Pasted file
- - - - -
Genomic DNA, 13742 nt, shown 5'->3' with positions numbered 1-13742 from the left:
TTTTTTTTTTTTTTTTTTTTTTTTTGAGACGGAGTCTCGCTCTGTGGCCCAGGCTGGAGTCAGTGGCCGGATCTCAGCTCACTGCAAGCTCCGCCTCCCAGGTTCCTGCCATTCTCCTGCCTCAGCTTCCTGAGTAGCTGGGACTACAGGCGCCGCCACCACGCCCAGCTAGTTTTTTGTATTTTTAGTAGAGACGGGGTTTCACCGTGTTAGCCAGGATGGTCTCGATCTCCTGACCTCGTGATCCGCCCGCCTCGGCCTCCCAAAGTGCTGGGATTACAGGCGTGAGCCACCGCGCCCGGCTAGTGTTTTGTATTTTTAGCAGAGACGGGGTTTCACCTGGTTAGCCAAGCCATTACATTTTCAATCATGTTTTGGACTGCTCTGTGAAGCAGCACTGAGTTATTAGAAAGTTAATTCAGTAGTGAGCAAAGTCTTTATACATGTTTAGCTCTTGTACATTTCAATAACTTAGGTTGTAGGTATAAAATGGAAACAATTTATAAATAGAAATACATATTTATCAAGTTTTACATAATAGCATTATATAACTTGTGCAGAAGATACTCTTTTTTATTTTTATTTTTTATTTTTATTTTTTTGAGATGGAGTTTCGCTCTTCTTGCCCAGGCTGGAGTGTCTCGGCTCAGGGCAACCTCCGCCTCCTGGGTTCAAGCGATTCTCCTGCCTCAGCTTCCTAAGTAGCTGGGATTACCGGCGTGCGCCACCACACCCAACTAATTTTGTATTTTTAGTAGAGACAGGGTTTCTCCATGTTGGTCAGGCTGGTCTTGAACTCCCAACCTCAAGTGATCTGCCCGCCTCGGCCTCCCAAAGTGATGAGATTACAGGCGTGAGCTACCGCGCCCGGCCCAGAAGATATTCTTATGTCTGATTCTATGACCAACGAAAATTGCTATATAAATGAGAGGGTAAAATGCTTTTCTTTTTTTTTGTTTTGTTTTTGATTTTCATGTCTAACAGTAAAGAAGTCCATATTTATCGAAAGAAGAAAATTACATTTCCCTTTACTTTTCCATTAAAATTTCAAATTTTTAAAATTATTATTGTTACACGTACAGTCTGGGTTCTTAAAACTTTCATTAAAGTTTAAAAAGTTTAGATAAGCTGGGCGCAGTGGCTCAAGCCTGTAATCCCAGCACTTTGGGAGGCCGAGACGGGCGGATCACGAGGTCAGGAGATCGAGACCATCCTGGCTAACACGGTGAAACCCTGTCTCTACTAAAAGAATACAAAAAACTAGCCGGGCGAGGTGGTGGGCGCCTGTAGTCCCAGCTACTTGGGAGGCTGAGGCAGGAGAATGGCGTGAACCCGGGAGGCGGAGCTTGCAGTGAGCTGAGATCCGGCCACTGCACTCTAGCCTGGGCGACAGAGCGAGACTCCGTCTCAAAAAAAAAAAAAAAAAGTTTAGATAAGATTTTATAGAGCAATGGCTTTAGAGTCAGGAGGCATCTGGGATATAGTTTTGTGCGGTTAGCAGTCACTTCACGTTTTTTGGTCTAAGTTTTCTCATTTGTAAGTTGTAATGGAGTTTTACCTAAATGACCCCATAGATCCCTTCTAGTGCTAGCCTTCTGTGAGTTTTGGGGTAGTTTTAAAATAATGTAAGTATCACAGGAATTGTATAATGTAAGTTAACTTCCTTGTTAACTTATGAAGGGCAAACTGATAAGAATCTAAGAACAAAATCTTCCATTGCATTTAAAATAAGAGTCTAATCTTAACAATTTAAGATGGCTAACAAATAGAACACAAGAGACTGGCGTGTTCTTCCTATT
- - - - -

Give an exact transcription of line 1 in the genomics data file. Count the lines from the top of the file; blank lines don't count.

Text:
Genomic DNA, 13742 nt, shown 5'->3' with positions numbered 1-13742 from the left: